@Steven Doggart - In my case, two reasons: there are too many ppl with admin rights to the db (who shouldn't have), and to keep the queries under souce control. – user1481183 Oct 5 '12 at 16:34

I would recommend using stored procedures as a much better solution to your problem than hard coded in-line queries. If you have to change the query at a later date, you don't have to rebuild your application, so bugs in your query can be fixed without needing to deploy the whole application. The 2nd option you have there is a maintenance nightmare waiting to happen. It all looks so nice when you have one or two queries in it, but that begins to look a bit more ugly when you have tens or hundreds in there. Your code looks like it's c#, so I would recommend checking out the Microsoft Enterprise Library,

You might need to download a different version depending on what version of the .NET framework you are developing with.

share|improve this answer

I think it's OK to have the queries "inline" as long as they aren't repeated in several places. If that starts to happen, then you might want to start creating Query classes.

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In both the cases you are ultimately building/fetching String which you will pass to CommandText. So there would be no such difference. Only thing you need to consider in your case is how you would maintain the code or how will other people understand your code.

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If you're going to use inline SQL at least don't put it in the web page code because it will be painful when you make database changes to know what it affects. Putting all the queries in one classes might be a bit disorganized, but if you grouped them by functional classes (like manager classes for your business objects) it might be easier to deal with.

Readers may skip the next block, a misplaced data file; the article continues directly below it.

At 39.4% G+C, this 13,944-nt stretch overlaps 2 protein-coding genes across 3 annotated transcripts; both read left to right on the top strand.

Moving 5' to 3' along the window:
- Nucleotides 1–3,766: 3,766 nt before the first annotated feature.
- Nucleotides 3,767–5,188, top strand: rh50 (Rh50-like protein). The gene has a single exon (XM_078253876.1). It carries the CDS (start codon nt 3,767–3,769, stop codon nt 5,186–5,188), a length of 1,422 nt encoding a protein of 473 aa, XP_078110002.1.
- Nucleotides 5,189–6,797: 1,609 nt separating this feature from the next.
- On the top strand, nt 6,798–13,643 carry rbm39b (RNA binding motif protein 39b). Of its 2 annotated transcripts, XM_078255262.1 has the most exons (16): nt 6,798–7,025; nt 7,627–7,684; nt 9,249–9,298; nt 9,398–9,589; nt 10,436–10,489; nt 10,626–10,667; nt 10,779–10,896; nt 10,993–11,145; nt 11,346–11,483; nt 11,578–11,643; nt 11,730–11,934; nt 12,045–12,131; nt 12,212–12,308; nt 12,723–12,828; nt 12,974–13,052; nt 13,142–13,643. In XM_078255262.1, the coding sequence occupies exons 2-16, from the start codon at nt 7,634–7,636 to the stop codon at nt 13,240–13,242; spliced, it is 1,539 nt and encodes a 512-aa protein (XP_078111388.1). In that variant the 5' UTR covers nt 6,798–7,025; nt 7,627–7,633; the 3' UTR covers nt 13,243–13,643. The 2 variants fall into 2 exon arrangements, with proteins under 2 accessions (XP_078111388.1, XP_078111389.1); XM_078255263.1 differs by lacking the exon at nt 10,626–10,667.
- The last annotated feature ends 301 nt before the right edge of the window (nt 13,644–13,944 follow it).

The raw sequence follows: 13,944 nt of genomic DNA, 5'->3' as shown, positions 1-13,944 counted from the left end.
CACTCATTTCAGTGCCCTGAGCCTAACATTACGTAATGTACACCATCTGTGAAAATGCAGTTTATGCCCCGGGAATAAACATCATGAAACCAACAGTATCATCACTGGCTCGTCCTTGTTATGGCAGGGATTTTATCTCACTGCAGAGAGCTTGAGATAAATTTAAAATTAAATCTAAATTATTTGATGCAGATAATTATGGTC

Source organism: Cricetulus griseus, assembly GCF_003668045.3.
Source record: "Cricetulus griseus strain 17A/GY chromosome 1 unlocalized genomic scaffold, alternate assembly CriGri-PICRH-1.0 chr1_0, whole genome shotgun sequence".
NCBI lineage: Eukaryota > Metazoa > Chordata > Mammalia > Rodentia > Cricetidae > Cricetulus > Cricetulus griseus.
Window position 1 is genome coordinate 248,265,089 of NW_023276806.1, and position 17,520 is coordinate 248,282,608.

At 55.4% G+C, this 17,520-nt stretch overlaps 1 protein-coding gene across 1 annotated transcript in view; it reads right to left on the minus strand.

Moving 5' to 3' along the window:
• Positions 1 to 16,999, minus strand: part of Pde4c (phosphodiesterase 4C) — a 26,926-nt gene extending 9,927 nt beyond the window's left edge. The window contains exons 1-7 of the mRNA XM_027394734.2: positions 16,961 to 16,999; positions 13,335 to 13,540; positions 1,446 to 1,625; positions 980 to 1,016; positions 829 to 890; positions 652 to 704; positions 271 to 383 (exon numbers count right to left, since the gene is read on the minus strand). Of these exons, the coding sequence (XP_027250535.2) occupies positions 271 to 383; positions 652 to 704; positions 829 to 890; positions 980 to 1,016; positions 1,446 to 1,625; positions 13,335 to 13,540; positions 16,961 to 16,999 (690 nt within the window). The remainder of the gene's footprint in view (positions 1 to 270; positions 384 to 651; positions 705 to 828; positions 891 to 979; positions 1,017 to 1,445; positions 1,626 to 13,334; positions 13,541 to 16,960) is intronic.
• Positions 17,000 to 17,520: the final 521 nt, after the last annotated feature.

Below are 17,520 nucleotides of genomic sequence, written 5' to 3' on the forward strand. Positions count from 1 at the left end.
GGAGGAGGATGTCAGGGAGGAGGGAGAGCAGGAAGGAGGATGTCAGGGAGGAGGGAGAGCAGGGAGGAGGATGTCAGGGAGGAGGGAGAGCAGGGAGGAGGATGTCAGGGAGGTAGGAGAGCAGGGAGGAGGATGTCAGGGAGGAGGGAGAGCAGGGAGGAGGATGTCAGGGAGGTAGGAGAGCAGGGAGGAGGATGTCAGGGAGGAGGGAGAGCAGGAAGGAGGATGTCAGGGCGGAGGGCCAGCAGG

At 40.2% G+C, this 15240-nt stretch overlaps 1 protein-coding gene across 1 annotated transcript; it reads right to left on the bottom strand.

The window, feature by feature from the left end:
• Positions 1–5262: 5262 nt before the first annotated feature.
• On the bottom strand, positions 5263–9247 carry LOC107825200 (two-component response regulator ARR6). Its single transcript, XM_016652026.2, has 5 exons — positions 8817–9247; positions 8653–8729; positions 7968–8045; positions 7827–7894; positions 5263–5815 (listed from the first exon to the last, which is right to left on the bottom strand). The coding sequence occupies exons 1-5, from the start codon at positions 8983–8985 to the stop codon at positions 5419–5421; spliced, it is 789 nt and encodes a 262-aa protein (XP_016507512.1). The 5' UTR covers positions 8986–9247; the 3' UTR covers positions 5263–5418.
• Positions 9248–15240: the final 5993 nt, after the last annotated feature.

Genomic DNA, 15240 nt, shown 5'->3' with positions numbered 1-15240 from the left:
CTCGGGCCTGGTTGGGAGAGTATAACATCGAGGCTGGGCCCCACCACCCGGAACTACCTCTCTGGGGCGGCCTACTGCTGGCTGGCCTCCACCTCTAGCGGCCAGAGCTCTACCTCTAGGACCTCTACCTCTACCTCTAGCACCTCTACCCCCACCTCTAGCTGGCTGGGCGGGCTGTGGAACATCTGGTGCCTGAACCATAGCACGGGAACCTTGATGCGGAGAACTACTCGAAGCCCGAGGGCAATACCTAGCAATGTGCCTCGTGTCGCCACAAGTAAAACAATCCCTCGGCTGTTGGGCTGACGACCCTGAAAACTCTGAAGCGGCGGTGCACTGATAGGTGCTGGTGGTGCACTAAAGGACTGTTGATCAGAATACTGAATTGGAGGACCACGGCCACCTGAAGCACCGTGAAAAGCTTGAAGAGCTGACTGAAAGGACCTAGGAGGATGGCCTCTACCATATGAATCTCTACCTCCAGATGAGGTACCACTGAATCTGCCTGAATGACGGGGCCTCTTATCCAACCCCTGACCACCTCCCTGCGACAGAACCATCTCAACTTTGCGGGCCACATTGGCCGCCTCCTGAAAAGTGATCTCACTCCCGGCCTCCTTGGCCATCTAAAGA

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If you absolutely have to have "inline" sql as opposed to stored procedures (and I have done this for utility type applications that merely interact with a database, rather than own it), I would suggest putting your SQL into an embedded resource file. This will make your queries easier to maintain (although you will still need to re-compile your app to make changes).

share|improve this answer

If your queries are longer than a line or two, you should consider putting them in their own .sql file. Set the build action on the file to embedded resource, and access it with a call to GetManifestResourceStream(). That way, you're elevating your sql to the status of a proper language, with syntax highlighting, validation and intellisense (when you connect VS to your DB). Needless to say, this hugely facilitates maintenance.

If all this seems like a hassle, grab my VS extension, QueryFirst. Create your .sql files with the provided template and they will automatically be wired up for compilation. But you won't care because you'll just access the queries via the generated classes.

Sql is the only computer language I can think of that we accept to see chopped up in string literals. It ought to be a scandal.